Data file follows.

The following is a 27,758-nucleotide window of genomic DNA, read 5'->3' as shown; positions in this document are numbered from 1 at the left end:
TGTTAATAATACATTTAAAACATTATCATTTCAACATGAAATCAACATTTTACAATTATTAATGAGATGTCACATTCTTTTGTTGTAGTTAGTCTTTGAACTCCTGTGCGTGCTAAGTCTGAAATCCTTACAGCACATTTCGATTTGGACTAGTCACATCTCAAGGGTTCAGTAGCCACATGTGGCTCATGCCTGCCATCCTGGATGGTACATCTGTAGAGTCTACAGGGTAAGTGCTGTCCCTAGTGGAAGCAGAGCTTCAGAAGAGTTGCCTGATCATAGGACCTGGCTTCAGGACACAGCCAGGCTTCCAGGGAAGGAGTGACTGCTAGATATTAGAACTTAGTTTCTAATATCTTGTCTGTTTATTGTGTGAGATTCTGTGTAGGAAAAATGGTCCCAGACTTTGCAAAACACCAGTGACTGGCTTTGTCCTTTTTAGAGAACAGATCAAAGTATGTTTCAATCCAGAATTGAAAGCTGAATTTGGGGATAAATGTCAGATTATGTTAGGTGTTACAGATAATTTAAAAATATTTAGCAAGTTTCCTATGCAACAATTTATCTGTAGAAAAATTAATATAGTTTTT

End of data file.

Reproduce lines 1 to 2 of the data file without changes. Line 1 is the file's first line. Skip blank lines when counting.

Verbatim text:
The following is a 27,758-nucleotide window of genomic DNA, read 5'->3' as shown; positions in this document are numbered from 1 at the left end:
TGTTAATAATACATTTAAAACATTATCATTTCAACATGAAATCAACATTTTACAATTATTAATGAGATGTCACATTCTTTTGTTGTAGTTAGTCTTTGAACTCCTGTGCGTGCTAAGTCTGAAATCCTTACAGCACATTTCGATTTGGACTAGTCACATCTCAAGGGTTCAGTAGCCACATGTGGCTCATGCCTGCCATCCTGGATGGTACATCTGTAGAGTCTACAGGGTAAGTGCTGTCCCTAGTGGAAGCAGAGCTTCAGAAGAGTTGCCTGATCATAGGACCTGGCTTCAGGACACAGCCAGGCTTCCAGGGAAGGAGTGACTGCTAGATATTAGAACTTAGTTTCTAATATCTTGTCTGTTTATTGTGTGAGATTCTGTGTAGGAAAAATGGTCCCAGACTTTGCAAAACACCAGTGACTGGCTTTGTCCTTTTTAGAGAACAGATCAAAGTATGTTTCAATCCAGAATTGAAAGCTGAATTTGGGGATAAATGTCAGATTATGTTAGGTGTTACAGATAATTTAAAAATATTTAGCAAGTTTCCTATGCAACAATTTATCTGTAGAAAAATTAATATAGTTTTT